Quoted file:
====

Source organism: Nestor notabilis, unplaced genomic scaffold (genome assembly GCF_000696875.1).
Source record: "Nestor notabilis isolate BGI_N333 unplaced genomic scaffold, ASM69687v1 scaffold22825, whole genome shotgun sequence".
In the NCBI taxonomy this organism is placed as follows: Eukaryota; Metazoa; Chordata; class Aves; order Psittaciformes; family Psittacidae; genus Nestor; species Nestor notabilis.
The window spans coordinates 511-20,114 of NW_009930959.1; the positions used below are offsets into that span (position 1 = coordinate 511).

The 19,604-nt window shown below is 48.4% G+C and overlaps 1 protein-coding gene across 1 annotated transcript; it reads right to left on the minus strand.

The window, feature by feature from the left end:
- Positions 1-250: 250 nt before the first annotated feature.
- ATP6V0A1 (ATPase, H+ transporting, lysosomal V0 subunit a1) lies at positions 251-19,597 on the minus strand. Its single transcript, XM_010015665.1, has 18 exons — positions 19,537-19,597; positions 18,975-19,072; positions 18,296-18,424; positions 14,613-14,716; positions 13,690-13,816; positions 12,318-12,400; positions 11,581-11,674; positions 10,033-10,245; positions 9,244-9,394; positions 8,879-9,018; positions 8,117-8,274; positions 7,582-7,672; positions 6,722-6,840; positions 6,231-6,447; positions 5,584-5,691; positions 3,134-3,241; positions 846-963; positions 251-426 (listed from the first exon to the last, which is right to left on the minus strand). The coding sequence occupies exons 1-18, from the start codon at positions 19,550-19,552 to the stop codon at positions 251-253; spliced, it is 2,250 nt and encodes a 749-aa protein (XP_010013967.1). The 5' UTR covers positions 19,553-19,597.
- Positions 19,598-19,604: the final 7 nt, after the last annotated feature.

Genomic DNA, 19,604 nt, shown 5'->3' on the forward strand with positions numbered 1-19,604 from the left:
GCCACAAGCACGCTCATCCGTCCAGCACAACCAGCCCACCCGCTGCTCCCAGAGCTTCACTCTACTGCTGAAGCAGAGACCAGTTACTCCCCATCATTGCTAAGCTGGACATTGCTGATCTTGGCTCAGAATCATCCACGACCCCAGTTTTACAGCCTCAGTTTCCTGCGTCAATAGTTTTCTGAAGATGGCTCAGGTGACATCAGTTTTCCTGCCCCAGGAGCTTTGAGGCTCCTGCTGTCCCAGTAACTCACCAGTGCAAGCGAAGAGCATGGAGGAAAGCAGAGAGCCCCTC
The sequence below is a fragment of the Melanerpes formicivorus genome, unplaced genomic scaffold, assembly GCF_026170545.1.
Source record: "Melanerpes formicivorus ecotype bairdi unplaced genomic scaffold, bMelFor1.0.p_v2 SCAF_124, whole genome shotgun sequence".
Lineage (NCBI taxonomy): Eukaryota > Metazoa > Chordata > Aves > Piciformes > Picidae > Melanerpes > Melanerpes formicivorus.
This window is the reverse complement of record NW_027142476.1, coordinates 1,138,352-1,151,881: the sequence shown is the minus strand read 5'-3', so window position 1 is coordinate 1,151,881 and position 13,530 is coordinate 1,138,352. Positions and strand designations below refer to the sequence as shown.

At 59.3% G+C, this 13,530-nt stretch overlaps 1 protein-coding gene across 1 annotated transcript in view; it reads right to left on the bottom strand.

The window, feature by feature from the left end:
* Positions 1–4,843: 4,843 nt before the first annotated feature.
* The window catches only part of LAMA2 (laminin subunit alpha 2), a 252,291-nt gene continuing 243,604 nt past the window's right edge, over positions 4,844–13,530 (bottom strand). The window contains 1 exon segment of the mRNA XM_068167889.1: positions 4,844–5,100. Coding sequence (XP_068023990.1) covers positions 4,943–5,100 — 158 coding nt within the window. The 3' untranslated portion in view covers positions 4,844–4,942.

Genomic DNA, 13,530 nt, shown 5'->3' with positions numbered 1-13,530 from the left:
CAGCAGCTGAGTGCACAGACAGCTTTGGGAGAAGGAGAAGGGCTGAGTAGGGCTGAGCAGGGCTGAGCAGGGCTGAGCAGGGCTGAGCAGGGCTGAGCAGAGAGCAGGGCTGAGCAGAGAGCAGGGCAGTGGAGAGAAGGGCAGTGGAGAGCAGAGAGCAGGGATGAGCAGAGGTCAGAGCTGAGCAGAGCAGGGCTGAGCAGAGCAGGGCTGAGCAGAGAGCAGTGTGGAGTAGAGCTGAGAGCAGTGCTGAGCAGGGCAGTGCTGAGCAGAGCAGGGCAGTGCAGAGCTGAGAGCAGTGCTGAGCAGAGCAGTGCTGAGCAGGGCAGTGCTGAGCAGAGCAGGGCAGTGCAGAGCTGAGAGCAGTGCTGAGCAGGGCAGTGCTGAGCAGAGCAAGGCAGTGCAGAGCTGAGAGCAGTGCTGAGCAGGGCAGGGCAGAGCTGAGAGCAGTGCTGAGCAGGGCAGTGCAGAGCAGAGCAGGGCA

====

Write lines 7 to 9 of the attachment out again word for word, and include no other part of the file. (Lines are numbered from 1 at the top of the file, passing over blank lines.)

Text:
- Positions 1-250: 250 nt before the first annotated feature.
- ATP6V0A1 (ATPase, H+ transporting, lysosomal V0 subunit a1) lies at positions 251-19,597 on the minus strand. Its single transcript, XM_010015665.1, has 18 exons — positions 19,537-19,597; positions 18,975-19,072; positions 18,296-18,424; positions 14,613-14,716; positions 13,690-13,816; positions 12,318-12,400; positions 11,581-11,674; positions 10,033-10,245; positions 9,244-9,394; positions 8,879-9,018; positions 8,117-8,274; positions 7,582-7,672; positions 6,722-6,840; positions 6,231-6,447; positions 5,584-5,691; positions 3,134-3,241; positions 846-963; positions 251-426 (listed from the first exon to the last, which is right to left on the minus strand). The coding sequence occupies exons 1-18, from the start codon at positions 19,550-19,552 to the stop codon at positions 251-253; spliced, it is 2,250 nt and encodes a 749-aa protein (XP_010013967.1). The 5' UTR covers positions 19,553-19,597.
- Positions 19,598-19,604: the final 7 nt, after the last annotated feature.